Court ruling could protect Great Lakes
By Mike Jackson
Daily Herald Outdoors
Published April 07, 2005
Is this another toothless court action, or are we finally
seeing some serious consideration being paid to the welfare
and future of our treasured Great Lakes?
Either way, the National Wildlife Federation has predictably
done a fine job of jumping on the bandwagon.
It’s going to be a wait-and-see situation with regard
to a recent federal court ruling ordering the U.S. Environmental
Protection Agency to take action against illegal ballast
water dumping in the Great Lakes.
Lake Michigan, along with the rest of the Great Lakes,
has been saturated with unwanted, invasive aquatic critters.
Federal judge Susan Illston in effect has told EPA to
get its act together and do away with regulations giving
commercial ships a pass on their ballast water dumping.
Midwestern and national conservation-oriented organizations
have been after the federal government for some years
to take action against domestic and foreign shipping interests
regarding the ballast dumping.
Over the years, it has been reported that many of these
unwanted fish and plant species have come from the Baltic
Sea, carried through the St. Lawrence Seaway in the ballast
holds of eastern European ships.
Here’s part of the bandwagon statement from the National
Wildlife Federation: “The court’s decision leaves no doubt
that for the last three decades the EPA was wrong to exempt
ballast water discharges from permitting requirements
under the Clean Water Act. As of now, every discharge
of ballast water by every ship entering the Great Lakes
“The ruling forces federal and state governments to take
long-overdue action to regulate ballast water discharges
and to shut the door on non-native aquatic invasive species.
By neglecting its responsibilities under the Clean Water
Act, the EPA has allowed non-native aquatic invasive species
to enter the Great Lakes and cause significant environmental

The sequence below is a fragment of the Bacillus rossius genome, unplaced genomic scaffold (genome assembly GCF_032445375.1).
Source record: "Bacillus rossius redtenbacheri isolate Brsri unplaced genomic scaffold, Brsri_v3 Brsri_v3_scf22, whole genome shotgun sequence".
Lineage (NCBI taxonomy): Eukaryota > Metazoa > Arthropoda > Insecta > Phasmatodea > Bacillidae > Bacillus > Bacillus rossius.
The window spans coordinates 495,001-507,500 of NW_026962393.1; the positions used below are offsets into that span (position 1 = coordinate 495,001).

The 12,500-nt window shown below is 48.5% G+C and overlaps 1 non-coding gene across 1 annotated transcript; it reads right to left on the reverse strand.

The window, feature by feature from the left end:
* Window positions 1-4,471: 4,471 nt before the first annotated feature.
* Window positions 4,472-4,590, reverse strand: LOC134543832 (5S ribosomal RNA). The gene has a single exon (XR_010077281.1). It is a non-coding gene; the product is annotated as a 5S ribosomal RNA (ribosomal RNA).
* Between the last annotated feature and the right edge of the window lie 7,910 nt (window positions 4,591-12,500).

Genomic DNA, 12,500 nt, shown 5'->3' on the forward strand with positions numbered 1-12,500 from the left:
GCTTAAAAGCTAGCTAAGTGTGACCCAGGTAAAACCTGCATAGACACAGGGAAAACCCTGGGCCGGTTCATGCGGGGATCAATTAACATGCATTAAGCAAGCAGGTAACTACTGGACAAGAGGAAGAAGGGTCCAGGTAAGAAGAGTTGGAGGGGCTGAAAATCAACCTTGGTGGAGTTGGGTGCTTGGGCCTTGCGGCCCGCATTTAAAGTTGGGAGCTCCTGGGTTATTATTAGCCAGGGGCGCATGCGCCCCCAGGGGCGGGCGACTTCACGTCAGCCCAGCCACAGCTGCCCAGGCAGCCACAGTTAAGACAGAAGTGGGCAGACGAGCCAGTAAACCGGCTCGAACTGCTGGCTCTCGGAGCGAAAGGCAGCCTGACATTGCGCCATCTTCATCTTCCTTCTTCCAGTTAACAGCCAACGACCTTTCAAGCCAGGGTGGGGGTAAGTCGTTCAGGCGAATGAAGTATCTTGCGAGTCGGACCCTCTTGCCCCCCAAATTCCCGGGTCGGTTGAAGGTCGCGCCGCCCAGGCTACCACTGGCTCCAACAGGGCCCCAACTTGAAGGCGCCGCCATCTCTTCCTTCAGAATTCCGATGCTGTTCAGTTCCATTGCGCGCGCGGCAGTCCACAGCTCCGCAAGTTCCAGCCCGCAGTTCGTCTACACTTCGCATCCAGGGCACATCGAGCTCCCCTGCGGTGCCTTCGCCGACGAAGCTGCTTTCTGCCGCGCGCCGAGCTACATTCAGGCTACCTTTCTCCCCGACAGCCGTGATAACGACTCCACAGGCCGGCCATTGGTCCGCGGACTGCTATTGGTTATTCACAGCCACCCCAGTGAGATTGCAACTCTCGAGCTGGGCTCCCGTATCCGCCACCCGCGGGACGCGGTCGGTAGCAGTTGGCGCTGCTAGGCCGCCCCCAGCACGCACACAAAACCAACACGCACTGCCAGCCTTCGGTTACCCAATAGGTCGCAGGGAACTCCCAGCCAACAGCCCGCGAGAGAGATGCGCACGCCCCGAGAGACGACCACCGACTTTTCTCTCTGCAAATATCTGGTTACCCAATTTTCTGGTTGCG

and economic harm.”
The EPA’s failure to uphold its obligations under the
Clean Water Act also has hurt the shipping industry.
“It is imperative that states continue in their efforts
to set ballast water standards that are protective of
the Great Lakes so that the shipping industry knows what
technology to install to discharge clean ballast water,”
the NWF said.
“We hope that the court’s decision inspires the shipping
industry to devote its energies to developing ballast
water treatment technologies so that they can uphold their
responsibility to protect the Great Lakes from biological
Great angling abounds:
Fox Chain: Excellent crappie fishing is on Lake Marie,
Channel Lake, Petite and Fox Lakes. The same holds true
for Pistakee Lake. Improved walleye action on Nippersink
Fox River: Good walleye catches below the McHenry Dame
on jig-and-minnow combos. Smallmouth have shown up again
below the Algonquin Dam.
Lake Michigan: Coho action has started in earnest, especially
off Diversey and Montrose Harbors. Brown trout activity
continues at Northpoint and Waukegan.
Forest Preserves: In Cook County, Skokie Lagoon has gotten
off to an excellent start with nice bluegills and chunky
crappies being taken. In DuPage, Mallard Lake panfish
have finally come alive.
Muskie meeting: It’s open to anyone who would like to
come along and dine on some good food. And you may even
learn a few things about muskie fishing.
The Fox River Valley chapter of Muskies Inc. is hosting
its 2005 spring awards banquet. The event takes place
at Indian Lakes Resort in Bloomingdale. Rich Gallagher
is the point man for the banquet; you can reach him via
e-mail at email@example.com.
•Readers may contact Mike Jackson via e-mail at firstname.lastname@example.org
and catch his outdoors radio show 6-7 am. Sundays on WSBC